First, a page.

How to lose something (and get it back) in Japan - Articles | APU Ritsumeikan Asia Pacific University

How to lose something (and get it back) in Japan

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How to lose something (and get it back) in Japan

Losing something important can be a stressful experience, and even more so when it happens in a foreign country. Add the unfamiliarity of the local language, and it might make you want to give up searching altogether.

Since coming to Japan, I’ve heard countless tales from others around me of their lost item debacles. However, I was surprised to hear that more often than not, these stories had happy endings. This did not seem contingent on the importance or value of the item, and I heard everything from someone miraculously finding important files exactly where they were forgotten days earlier, to kind strangers contacting people about finding their dropped wallet.

But this was all hearsay. I mean, is losing something in Japan really different from anywhere else in the world? I couldn’t really fathom such a difference—that was until I experienced it all myself when I lost something in Japan.

I do not find myself to be a particularly forgetful person, but my time inevitably came after being at APU for a year and a half. School was out for spring vacation, and I was on the train to my part-time job. I had done some shopping beforehand, so I had a lot of bags with me, which stopped me from noticing that I had forgotten the most important one: my handbag.

Just as the train began to pull away from the station, I looked down and was horrified upon not seeing my handbag amongst the shopping bags. Luckily, I at least had my phone in my pocket, but my keys, wallet, and important papers for my job were all now on a train bound for the neighboring town of Kitsuki. I had heard from many other friends that the chances of forgotten belongings being taken by someone else were quite slim, and it was far more likely it would simply be brought to the nearest security office. However, growing up in America close to New York City, left me with what I considered to be a healthy disbelief in the existence of the so-called “friendly neighbor.” Suffice it to say, I was not very optimistic about the chances of seeing my belongings returned to me.

I spent the short walk to my part-time job frantically researching who to call to find out where my bag might be. Upon reaching the school where I teach English, I explained the situation to my boss, who suggested I call the lost and found office at the train station from which I departed, which was Oita Station. With her help, I located the phone number from the train station’s website, and after being asked for an extremely specific description of its contents (Read: how many pens are at the bottom of the bag, how many keys are on the keychain, and much more about miscellaneous items I did not remember having) I was informed that my bag was being held in the lost and found office at Oita station, and that I could go and pick it up after work.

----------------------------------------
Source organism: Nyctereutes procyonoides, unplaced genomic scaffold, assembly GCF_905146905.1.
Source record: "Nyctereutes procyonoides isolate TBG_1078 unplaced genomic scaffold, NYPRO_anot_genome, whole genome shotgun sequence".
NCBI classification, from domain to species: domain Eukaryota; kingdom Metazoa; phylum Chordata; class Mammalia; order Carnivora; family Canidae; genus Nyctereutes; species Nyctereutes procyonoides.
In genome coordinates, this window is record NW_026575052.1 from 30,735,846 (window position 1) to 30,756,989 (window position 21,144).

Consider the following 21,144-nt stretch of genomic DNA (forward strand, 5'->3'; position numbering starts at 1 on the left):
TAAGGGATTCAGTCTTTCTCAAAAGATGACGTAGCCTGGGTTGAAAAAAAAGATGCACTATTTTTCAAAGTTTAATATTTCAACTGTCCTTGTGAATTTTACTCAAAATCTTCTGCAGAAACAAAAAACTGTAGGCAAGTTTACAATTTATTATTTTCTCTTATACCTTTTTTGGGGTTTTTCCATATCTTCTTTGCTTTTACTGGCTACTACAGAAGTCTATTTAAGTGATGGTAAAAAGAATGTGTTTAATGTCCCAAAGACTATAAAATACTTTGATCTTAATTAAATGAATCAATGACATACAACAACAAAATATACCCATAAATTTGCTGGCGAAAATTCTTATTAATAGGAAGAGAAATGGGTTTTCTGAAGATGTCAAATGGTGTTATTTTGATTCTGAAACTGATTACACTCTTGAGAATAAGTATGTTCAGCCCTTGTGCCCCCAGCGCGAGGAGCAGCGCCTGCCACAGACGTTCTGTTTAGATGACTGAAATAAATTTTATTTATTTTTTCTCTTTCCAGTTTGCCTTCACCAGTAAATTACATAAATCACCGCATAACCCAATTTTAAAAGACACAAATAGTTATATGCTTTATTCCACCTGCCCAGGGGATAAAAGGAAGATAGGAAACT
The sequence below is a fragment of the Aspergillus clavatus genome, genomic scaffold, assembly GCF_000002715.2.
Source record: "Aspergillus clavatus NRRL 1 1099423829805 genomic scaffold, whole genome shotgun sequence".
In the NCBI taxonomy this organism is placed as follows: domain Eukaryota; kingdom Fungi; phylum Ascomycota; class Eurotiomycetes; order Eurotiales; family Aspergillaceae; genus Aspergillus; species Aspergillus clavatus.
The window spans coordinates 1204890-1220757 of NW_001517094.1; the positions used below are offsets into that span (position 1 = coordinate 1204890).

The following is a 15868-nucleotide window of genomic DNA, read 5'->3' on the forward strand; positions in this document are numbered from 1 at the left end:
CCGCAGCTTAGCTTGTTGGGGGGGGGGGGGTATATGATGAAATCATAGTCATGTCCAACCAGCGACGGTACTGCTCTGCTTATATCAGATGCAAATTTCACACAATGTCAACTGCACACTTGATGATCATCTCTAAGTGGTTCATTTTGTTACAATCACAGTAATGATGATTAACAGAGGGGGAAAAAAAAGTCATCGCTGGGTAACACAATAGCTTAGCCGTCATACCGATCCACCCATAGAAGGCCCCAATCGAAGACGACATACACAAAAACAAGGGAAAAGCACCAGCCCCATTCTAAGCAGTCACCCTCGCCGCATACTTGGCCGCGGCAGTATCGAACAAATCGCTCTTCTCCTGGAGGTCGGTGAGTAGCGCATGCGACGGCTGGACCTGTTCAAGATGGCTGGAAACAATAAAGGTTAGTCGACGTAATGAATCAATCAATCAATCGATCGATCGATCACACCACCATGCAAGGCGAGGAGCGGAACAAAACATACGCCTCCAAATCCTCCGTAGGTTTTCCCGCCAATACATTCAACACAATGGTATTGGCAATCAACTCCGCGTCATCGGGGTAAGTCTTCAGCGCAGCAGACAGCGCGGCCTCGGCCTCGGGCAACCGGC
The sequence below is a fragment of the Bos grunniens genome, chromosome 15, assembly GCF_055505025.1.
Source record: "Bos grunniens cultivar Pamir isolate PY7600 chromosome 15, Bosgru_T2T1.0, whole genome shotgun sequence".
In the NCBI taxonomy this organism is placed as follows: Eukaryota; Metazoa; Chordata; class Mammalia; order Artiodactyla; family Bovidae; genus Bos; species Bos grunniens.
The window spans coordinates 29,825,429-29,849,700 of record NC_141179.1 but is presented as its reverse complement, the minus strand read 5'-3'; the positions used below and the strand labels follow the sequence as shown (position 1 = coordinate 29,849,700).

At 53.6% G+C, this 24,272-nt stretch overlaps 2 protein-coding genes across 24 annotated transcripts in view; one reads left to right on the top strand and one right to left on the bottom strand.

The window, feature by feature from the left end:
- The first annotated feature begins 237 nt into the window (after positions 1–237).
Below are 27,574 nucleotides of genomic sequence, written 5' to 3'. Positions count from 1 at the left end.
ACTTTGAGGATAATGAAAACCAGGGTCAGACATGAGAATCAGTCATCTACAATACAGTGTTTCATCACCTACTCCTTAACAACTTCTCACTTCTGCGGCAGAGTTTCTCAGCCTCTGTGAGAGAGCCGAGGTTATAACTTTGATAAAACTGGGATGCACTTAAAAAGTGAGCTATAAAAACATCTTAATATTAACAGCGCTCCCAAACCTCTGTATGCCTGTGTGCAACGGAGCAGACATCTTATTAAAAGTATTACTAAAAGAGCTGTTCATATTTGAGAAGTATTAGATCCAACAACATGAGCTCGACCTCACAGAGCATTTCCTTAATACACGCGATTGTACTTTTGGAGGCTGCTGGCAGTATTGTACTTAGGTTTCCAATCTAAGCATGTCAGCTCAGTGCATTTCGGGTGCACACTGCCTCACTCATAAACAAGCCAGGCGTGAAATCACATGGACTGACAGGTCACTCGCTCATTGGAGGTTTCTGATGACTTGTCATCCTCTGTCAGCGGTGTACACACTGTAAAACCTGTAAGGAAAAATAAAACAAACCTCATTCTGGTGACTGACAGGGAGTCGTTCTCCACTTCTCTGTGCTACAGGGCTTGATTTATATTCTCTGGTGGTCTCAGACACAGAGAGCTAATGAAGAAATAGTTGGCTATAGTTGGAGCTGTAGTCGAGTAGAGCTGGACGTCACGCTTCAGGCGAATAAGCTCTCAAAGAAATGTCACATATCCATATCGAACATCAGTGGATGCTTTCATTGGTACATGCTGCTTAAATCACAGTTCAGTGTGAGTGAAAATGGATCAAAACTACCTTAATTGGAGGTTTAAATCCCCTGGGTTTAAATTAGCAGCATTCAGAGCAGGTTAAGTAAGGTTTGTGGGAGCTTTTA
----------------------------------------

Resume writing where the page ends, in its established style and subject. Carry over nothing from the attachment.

In light of this event, I have a few words of wisdom to keep in mind should you find yourself in a similar situation. If you ever end up losing something as well, it is important to first contact the location where you lost the item—be it a train, restaurant, or even the park, there is a good chance the object you have misplaced will still be exactly where you left it.

Case in point: there is a plastic bag containing a lost notebook that has been hanging at a bus stop in Beppu for the better part of a year with the words “忘れ物” (wasuremono; lost item), written across the front. Even after all this time, the student could still go and retrieve their notes almost exactly where they misplaced them all these months later.

Moreover, even if your things have been passed over to the police, calling the lost and found at the location you forgot your belongings will allow you to find out the exact station to go to without having to wander about aimlessly.

My second piece of advice is to keep good track of all the things that could possibly make your lost item recognizable. In addition to the long list of things I did remember having, there was one thing I had put in my bag a few days prior and completely forgot I had: my inkan.

An inkan is a personal seal/stamp used in Japan in lieu of a signature. For obvious reasons, this makes it a very important item that most people would immediately remember being amongst their belongings. I, however, rarely use my inkan, so it couldn’t have been further from my mind when I was running through the list of things I usually keep in my bag.

Unfortunately, the man working in the security office was not ready to admit it was indeed my bag until I listed this last item. Finally, however, he caved and mentioned that perhaps my inkan may have also been in the bag, and after describing the flowery, cherry blossom design of the inkan case, I was cleared for retrieval.


Since my experience with losing (and then finding) my bag, I have definitely become more careful about keeping track of my belongings. And while my story is just one of many of people being able to quickly and seamlessly recover lost items in Japan, I’m glad this story too has a happy ending and that it happened here, in the country of omotenashi. (Read more about omotenashi in Drusila’s blog here!)

Photos featured are courtesy of APU students Neem Sutantio and Duc Hai Duong Nguyen.



Grace Goodrich is an APS student from the United States, a member of the APU Social Media Unit, and a regular contributor to this blog. When she is not working or studying Japanese, she spends her time traveling, drinking too much tea, and attempting to go to every onsen in Beppu.

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